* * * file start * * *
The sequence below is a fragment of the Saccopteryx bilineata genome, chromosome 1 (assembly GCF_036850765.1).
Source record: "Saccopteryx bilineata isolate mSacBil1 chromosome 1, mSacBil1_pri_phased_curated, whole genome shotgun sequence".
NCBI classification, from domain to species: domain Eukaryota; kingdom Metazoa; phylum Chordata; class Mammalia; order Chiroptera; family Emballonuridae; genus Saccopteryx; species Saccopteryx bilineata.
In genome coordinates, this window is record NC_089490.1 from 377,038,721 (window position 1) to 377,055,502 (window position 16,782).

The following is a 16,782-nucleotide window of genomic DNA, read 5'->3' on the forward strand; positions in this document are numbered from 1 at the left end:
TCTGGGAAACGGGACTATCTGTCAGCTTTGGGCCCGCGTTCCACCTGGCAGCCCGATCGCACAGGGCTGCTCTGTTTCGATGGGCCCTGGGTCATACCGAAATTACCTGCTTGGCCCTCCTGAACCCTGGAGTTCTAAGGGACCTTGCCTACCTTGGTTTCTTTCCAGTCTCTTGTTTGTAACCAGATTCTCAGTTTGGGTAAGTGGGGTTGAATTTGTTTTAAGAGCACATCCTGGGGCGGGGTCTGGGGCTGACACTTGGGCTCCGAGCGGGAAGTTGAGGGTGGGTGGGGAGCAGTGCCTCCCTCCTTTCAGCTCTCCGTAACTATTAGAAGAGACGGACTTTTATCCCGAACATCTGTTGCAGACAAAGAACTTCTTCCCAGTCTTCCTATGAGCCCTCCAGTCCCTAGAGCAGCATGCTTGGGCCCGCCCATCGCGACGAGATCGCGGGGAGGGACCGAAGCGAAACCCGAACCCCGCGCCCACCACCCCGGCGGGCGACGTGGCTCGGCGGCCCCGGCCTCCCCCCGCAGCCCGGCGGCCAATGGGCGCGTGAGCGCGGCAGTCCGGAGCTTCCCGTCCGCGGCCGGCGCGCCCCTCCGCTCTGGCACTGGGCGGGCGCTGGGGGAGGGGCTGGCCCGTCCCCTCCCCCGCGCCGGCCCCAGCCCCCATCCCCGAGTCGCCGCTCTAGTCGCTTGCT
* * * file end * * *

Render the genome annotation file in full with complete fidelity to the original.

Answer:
The sequence below is a fragment of the Saccopteryx bilineata genome, chromosome 1 (assembly GCF_036850765.1).
Source record: "Saccopteryx bilineata isolate mSacBil1 chromosome 1, mSacBil1_pri_phased_curated, whole genome shotgun sequence".
NCBI classification, from domain to species: domain Eukaryota; kingdom Metazoa; phylum Chordata; class Mammalia; order Chiroptera; family Emballonuridae; genus Saccopteryx; species Saccopteryx bilineata.
In genome coordinates, this window is record NC_089490.1 from 377,038,721 (window position 1) to 377,055,502 (window position 16,782).

The following is a 16,782-nucleotide window of genomic DNA, read 5'->3' on the forward strand; positions in this document are numbered from 1 at the left end:
TCTGGGAAACGGGACTATCTGTCAGCTTTGGGCCCGCGTTCCACCTGGCAGCCCGATCGCACAGGGCTGCTCTGTTTCGATGGGCCCTGGGTCATACCGAAATTACCTGCTTGGCCCTCCTGAACCCTGGAGTTCTAAGGGACCTTGCCTACCTTGGTTTCTTTCCAGTCTCTTGTTTGTAACCAGATTCTCAGTTTGGGTAAGTGGGGTTGAATTTGTTTTAAGAGCACATCCTGGGGCGGGGTCTGGGGCTGACACTTGGGCTCCGAGCGGGAAGTTGAGGGTGGGTGGGGAGCAGTGCCTCCCTCCTTTCAGCTCTCCGTAACTATTAGAAGAGACGGACTTTTATCCCGAACATCTGTTGCAGACAAAGAACTTCTTCCCAGTCTTCCTATGAGCCCTCCAGTCCCTAGAGCAGCATGCTTGGGCCCGCCCATCGCGACGAGATCGCGGGGAGGGACCGAAGCGAAACCCGAACCCCGCGCCCACCACCCCGGCGGGCGACGTGGCTCGGCGGCCCCGGCCTCCCCCCGCAGCCCGGCGGCCAATGGGCGCGTGAGCGCGGCAGTCCGGAGCTTCCCGTCCGCGGCCGGCGCGCCCCTCCGCTCTGGCACTGGGCGGGCGCTGGGGGAGGGGCTGGCCCGTCCCCTCCCCCGCGCCGGCCCCAGCCCCCATCCCCGAGTCGCCGCTCTAGTCGCTTGCT